As a whole, to-go cocktails are booming, but keeping costs in line while factoring in packaging is critical. It’s worth noting that the LED will implement new requirements for containers that will go into effect on November 1. Key among these is the new obligation to provide tamper-proof containers, which effectively eliminates many of the current products used, including mason jars; plastic, re-sealable beverage pouches; and kitchen deli containers. According to Michelle Stone-Principato, the director of LED, beverage manufacturers, in a meeting of stakeholders, are considering allowing the use of cans for bars and restaurants. This means restaurants will be permitted to use a can seamer best known in the brewery world for sealing crowlers. These canning devices are available at a variety of online retailers. The full extent of changes had not yet been published at press time but can be found at LED’s webpage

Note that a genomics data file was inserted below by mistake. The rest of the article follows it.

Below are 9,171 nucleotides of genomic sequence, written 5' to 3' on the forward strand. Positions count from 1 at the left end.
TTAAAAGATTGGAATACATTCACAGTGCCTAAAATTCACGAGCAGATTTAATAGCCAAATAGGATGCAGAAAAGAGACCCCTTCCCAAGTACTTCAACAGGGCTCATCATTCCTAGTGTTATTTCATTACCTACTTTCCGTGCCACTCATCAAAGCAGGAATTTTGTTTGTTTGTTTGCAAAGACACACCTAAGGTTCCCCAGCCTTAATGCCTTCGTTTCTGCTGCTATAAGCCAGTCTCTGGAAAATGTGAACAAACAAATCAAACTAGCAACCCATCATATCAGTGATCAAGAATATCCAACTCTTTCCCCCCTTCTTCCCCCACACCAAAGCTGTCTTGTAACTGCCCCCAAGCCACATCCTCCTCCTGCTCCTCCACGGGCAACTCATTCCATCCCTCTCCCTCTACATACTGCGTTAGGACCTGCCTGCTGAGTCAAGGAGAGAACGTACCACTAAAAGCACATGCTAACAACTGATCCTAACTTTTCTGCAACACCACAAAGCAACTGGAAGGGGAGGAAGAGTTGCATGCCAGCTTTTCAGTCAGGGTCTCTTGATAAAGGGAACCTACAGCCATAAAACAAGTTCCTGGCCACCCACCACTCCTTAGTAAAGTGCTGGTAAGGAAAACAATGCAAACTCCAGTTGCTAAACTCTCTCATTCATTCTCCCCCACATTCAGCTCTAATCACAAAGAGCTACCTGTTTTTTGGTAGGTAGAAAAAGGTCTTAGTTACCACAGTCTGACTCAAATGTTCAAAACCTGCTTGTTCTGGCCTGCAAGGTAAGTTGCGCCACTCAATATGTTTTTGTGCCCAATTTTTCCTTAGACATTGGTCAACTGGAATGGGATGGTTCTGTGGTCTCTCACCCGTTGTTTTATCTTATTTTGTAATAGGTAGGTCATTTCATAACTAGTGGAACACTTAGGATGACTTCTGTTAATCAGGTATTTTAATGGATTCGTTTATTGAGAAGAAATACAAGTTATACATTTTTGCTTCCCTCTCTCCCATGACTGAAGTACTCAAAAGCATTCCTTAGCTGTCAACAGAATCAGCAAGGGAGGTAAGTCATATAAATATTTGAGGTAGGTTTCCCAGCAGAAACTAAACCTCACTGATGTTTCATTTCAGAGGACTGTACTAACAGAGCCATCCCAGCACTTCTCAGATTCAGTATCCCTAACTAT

The only thing for sure in our current or post-COVID hospitality industry is that nothing is for sure, but our community is filled with resilient and creative minds working hard to keep moving forward. We need every potential penny on the P&L, and it’s clear that to-go alcohol is a revenue center worth paying attention to.

What’s worked for you? What hasn’t? Email your experiences (and thoughts, opinions, and questions—anything, really) to askus@diningout.com